The periodontist is mainly concerned with preventing the onset of gum disease (periodontal disease), diagnosing conditions affecting the gums and jawbone, and treating gingivitis, periodontitis and bone loss. Periodontal disease is a progressive condition and the leading cause of tooth loss among adults in the developed world. The periodontist is able to treat mild, moderate and advanced gum disease by first addressing the bacterial infection at the root of the problem, providing periodontal treatment, then providing information and education on good oral hygiene and the effective cleaning of the teeth.
The Most Common Conditions Treated by the Periodontist Are:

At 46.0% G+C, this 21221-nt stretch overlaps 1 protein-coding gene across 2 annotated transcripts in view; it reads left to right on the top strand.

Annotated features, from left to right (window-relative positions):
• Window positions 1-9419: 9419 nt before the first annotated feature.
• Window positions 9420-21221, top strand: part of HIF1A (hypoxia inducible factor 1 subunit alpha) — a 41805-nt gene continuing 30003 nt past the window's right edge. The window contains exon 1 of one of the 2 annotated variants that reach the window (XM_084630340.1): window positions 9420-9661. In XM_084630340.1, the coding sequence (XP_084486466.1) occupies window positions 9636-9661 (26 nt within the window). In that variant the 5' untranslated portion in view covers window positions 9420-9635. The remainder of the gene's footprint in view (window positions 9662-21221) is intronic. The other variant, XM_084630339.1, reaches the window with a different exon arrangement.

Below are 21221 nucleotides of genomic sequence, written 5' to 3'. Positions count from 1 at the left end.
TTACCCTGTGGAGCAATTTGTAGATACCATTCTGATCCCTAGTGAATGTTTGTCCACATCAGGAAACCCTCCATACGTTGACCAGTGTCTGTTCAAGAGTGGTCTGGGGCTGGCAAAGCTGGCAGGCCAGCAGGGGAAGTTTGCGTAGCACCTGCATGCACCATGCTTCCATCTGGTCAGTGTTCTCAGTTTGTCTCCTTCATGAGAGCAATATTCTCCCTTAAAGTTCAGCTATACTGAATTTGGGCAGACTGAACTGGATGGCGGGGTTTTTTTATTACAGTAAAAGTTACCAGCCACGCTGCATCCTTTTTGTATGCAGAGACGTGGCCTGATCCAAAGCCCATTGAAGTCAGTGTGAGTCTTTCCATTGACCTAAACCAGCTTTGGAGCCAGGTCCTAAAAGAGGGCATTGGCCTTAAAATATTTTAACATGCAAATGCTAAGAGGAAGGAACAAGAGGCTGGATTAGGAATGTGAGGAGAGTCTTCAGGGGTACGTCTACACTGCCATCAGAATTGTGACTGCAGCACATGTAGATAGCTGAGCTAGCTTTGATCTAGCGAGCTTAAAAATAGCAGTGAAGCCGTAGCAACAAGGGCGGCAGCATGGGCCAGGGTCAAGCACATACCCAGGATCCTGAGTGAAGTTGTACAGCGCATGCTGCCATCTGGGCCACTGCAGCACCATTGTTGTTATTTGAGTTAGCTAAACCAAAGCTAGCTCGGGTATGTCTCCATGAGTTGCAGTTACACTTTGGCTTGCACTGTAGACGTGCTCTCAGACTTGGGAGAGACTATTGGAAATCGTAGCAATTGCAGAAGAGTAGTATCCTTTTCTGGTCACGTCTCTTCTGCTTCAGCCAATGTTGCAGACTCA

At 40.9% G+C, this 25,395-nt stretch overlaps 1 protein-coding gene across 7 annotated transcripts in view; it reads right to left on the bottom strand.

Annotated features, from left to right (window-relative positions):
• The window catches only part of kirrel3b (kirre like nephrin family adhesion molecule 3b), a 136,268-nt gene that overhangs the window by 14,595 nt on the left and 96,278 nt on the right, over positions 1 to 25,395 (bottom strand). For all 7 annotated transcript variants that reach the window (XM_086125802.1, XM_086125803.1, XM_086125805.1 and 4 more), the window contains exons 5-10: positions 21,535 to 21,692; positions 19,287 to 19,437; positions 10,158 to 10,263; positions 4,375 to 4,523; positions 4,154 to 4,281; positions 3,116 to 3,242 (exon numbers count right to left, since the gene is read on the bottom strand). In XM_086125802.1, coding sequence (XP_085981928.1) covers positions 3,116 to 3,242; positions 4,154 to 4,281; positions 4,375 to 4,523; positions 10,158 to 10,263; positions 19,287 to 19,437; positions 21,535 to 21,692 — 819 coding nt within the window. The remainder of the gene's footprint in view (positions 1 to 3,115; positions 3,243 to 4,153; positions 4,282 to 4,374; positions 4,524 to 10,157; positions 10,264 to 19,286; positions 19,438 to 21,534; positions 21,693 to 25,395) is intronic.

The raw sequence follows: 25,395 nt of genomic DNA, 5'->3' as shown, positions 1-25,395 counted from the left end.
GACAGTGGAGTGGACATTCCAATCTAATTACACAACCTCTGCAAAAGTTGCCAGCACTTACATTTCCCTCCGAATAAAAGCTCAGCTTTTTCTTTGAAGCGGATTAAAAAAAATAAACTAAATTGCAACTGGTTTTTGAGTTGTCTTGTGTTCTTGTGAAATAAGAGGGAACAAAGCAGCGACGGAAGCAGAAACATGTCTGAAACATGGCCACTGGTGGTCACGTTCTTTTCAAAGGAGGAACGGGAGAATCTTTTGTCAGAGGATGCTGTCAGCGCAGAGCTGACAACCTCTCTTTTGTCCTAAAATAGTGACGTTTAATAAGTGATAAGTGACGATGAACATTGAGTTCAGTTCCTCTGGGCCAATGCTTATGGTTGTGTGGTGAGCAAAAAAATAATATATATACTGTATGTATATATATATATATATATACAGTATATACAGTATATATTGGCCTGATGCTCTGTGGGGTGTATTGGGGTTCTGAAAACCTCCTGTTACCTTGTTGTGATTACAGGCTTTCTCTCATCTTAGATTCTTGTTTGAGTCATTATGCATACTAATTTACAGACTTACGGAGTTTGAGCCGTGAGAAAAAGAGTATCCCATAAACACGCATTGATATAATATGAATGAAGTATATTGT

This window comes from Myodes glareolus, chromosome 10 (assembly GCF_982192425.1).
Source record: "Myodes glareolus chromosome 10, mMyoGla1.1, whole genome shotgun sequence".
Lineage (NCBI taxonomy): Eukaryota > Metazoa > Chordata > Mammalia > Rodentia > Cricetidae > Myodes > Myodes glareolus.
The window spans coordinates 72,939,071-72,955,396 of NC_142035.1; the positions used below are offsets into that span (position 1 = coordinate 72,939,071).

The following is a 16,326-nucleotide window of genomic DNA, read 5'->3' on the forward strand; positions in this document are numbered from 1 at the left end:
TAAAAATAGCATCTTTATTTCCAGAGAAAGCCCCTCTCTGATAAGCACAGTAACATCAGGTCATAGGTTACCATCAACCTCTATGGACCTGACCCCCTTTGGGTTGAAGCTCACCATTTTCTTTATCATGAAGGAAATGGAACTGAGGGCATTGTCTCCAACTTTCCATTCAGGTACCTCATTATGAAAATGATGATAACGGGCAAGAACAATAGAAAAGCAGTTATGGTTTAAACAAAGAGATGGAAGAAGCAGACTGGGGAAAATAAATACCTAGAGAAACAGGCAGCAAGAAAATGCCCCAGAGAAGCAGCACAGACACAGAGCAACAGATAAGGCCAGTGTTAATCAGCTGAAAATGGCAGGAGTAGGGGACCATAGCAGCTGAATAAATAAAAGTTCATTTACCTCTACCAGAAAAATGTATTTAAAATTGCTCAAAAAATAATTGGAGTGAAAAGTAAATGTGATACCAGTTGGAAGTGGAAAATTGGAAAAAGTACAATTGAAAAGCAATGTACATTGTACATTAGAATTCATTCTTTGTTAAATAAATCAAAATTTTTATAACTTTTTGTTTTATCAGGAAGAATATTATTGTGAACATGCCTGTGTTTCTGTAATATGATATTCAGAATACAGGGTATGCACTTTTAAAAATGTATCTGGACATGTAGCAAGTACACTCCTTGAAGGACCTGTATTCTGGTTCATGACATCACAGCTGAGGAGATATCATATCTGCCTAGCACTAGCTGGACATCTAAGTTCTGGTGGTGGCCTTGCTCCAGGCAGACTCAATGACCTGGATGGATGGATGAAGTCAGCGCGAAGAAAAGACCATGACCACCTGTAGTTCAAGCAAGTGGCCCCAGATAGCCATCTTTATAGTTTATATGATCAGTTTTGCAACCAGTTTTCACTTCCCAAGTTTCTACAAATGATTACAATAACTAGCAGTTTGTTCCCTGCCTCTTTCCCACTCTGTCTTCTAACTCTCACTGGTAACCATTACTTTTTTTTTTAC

Gingivitis – This is the mild inflammation of the gums which may or may not be signified by pain and bleeding.
Mild/moderate periodontitis – When the pockets between the teeth and the soft tissues are measured to be between 4-6mm it is classified as moderate periodontitis (gum disease).
Advanced periodontitis – When the pockets between the teeth and the soft tissues, in general, exceed 6mm in depth, significant bone loss may occur; causing shifting or loss of teeth.
Missing teeth – When teeth are missing as a result of bone loss, the periodontist can implant prosthetic teeth. These teeth are anchored to the jawbone and restore functionality to the mouth.
Treatments Performed by a Periodontist
The periodontist is able to perform a wide range of treatments to halt the progression of gum disease, replace missing teeth and make the appearance of the smile more aesthetically pleasing. The periodontist is a highly skilled dental health professional who is able to diagnose and treat many commonly occurring soft tissue and bone problems in the oral cavity.
Here are some of the treatments commonly performed by the periodontist: